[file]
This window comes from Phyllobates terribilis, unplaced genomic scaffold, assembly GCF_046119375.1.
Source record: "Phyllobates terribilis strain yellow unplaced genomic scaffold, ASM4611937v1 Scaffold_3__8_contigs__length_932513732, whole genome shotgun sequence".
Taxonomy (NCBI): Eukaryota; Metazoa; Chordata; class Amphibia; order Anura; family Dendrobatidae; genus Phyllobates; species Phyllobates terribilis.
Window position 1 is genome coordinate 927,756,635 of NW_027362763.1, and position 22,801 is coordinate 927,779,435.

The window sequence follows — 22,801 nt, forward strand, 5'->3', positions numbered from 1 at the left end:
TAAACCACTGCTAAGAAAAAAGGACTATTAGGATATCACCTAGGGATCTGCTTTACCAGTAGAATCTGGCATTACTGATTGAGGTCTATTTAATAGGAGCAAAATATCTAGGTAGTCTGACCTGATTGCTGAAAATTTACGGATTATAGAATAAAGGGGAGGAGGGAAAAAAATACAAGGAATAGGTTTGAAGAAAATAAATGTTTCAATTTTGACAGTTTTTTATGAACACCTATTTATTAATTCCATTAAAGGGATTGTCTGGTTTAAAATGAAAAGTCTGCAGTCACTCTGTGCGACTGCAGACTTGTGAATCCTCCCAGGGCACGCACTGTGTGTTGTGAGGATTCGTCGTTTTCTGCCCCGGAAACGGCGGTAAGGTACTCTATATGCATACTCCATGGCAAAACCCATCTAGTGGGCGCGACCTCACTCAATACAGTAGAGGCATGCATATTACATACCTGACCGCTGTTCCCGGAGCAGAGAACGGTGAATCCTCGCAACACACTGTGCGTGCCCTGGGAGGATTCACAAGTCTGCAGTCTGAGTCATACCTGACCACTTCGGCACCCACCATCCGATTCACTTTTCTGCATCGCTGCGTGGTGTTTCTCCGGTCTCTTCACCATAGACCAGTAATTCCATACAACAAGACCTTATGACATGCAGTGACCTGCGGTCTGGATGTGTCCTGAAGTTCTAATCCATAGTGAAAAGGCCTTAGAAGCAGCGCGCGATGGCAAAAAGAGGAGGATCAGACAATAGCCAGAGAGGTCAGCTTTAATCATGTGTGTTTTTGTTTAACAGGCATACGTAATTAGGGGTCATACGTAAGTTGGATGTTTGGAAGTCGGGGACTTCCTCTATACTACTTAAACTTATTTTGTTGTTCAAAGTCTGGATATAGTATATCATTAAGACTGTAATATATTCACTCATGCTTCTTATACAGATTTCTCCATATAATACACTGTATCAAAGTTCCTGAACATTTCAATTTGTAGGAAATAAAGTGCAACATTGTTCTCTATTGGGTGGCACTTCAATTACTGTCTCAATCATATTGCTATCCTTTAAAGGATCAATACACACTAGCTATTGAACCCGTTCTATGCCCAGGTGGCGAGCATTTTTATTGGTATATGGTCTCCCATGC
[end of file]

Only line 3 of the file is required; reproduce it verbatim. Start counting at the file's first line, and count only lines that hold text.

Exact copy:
Taxonomy (NCBI): Eukaryota; Metazoa; Chordata; class Amphibia; order Anura; family Dendrobatidae; genus Phyllobates; species Phyllobates terribilis.